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Nijmegen, Het Valkhof

In 777 Charlemagne celebrated Easter on his newly built palatine on the Valkhof hill in the old Roman town of Nijmegen. Its successor, the Valkhof castle, was demolished in 1796 by its owner, the Province of Gelderland. By buying the two chapels the City Council saved them from demolishing. The hill was transformed into a city park and has been classified as a listed monument since 1973.

  • Personalities

Personalities

Charlemagne

Charlemagne (742-814) was King of the Franks and crowned Emperor by the Pope in 800. Charlemagne had no fixed residence, but travelled around his empire. He constructed a royal palace at the location of the former Roman fortification at the Valkhof, the remains of which were probably still visible at the time. He visited Nijmegen at least four times. On March 30, 777, he celebrated Easter at the Valkhof. In the wall tower near the retaining wall beneath the Chapel of St Nicholas Carolingian masonry has been reused. Fig. 44

Fig. 44: Statue of Charlemagne on the Keizer Karelplein in Nijmegen, made by Albert Termote in 1962. Credit: Willemnabuurs, Wikimedia Commons

Fig. 44: Statue of Charlemagne on the Keizer Karelplein in Nijmegen, made by Albert Termote in 1962. Credit: Willemnabuurs, Wikimedia Commons

Theophano

Theophano (circa 960-991) was a Byzantine princess and niece of the Byzantine emperor John I Tzimiskes. In 972 she married the Emperor Otto II. Upon her husband’s death in 983 she held regency on behalf of the three year old Otto III, who was born near Nijmegen. Theophano was criticized for her decadence, which manifested in her bathing once a day and introducing luxurious garments and jewellery into Germany. She also introduced the fork to Western Europe. Through her prudent policies she managed to safeguard her young son’s interests. She visited the Valkhof regularly and died there in 991. Otto III honored her memory with a chapel, dedicated to St Nicolas, one of her favourite saints.24 Fig. 45 Fig. 46

Fig. 45: Theophano, mosaic by Pelagia Angelopoulou, 1991, St Pantaleonkirche Köln. Credit: Herman Koldeweijn

Fig. 45: Theophano, mosaic by Pelagia Angelopoulou, 1991, St Pantaleonkirche Köln. Credit: Herman Koldeweijn

Fig. 46: Wedding certificate of Theophano and Otto II. Credit: Niedersächsisches Staatsarchiv 6 Urk. 11, Wikimedia commons

Fig. 46: Wedding certificate of Theophano and Otto II. Credit: Niedersächsisches Staatsarchiv 6 Urk. 11, Wikimedia commons

Frederick I Barbarossa

The German King Frederick I Barbarossa (1122-1190) was crowned Holy Roman Emperor in 1255. In the same year he decided to restore several derelict Carolingian palaces to their former glory. Among these was Nijmegen, that had been destroyed by the Duke of Lorraine in 1047. Those parts of the palace that were still standing, such as the Chapel of St Nicholas, were repaired and incorporated into the new castle. The Emperor had an inscription carved out in a Roman column. In the text, Frederick praised himself as the restorer of the palace of Julius Caesar. The reference to Caesar at a reused Roman column symbolized the continuity of the empire, from the Roman emperors in a direct line to the Hohenstaufen dynasty. In 1165 Frederick’s son, the future Emperor Henry IV, was born at the Valkhof. Fig. 35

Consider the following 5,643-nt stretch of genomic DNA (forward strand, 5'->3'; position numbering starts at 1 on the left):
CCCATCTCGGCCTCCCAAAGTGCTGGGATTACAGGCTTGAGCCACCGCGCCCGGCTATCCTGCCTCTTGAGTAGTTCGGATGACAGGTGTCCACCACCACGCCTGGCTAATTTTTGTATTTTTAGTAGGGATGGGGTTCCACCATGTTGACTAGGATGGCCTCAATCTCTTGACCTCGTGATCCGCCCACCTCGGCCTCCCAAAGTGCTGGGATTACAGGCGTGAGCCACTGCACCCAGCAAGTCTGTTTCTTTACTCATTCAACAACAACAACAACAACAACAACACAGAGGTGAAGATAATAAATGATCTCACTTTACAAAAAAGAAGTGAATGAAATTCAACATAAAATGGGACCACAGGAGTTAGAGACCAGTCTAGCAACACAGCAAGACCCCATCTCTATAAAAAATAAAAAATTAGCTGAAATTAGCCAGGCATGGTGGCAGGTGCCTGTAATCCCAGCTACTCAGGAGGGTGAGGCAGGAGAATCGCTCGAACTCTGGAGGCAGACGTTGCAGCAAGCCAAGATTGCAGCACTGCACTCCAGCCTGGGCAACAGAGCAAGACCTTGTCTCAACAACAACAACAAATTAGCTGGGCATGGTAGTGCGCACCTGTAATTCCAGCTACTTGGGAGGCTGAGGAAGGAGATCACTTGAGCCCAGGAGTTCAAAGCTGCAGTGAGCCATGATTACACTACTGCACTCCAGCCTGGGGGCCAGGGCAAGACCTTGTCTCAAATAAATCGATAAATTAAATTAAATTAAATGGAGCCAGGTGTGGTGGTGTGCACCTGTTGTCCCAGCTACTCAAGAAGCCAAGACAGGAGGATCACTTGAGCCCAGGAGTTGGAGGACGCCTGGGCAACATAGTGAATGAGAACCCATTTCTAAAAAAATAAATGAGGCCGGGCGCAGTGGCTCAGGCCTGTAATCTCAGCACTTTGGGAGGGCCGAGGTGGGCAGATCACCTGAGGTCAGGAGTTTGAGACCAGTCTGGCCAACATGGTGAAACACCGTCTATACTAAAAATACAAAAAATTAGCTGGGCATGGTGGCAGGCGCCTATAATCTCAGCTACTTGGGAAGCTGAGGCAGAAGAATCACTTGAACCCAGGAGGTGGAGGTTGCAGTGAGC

Fig. 35: Frederic I Barbarossa and his sons King Henry VI and Duke Frederick VI. Medieval illustration from the Chronic of the Guelphs, Weingarten Abbey, 1179-1191. Credit: World History Archive

Fig. 35: Frederic I Barbarossa and his sons King Henry VI and Duke Frederick VI. Medieval illustration from the Chronic of the Guelphs, Weingarten Abbey, 1179-1191. Credit: World History Archive

Johan David Zocher

Johan David Zocher Sr. (1763-1817), originally from Strasbourg, worked as a professional landscaper. After the demolition of the Valkhof Castle the City of Nijmegen commissioned Zocher to design a park on the former castle grounds. In 1797 a design was presented in English landscape gardening style. A ring of poplars marked the outline of the castle. The two buildings that survived were integrated in the design and were meant to inspire the walkers to melancholy musings about the great past of the place. Fig. 47

Fig. 47: Design of the new Valkhofpark by Johan David Zocher. Credit: Regional Archives Nijmegen

Fig. 47: Design of the new Valkhofpark by Johan David Zocher. Credit: Regional Archives Nijmegen

Jan Jacob Weve

Jan Jacob Weve (1852-1942) was municipal architect in Nijmegen from 1881 to 1920. He designed several new buildings and monuments, which can still be found in the city. He also restored a variety of old buildings in Nijmegen, such as St Stevens church, the town hall and the ‘Waag’, where products were weighed before they could be traded in the city. In 1910-1911 and 1920, because of his historical interest, Weve conducted extended archaeological research on the Valkhof Hill.25 Fig. 48 Fig. 49

Fig. 48: Jan J. Weve 1942. Credit: Wikimedia Commons

Fig. 48: Jan J. Weve 1942. Credit: Wikimedia Commons

Fig. 49: Footbridge with entry gate from the Kelfkensbos to the Valkhof, design by Jan J. Weve. 1886. Credit: Havang (nl) Wikimedia Commons

Fig. 49: Footbridge with entry gate from the Kelfkensbos to the Valkhof, design by Jan J. Weve. 1886. Credit: Havang (nl) Wikimedia Commons

References

24 Davids, Adelbert (ed.), The empress Theophano. Byzantium and the West at the turn of the first millennium, Cambridge, 2002

25 Weve, Jan J., De Valkhofburcht te Nijmegen. Een alsnog-uitgave van het manuscript uit 1925 (redactie J.M.T. Nooy), Nijmegen, 1980

Charlemagne Theophano Frederick I Barbarossa Johan David Zocher Jan Jacob Weve

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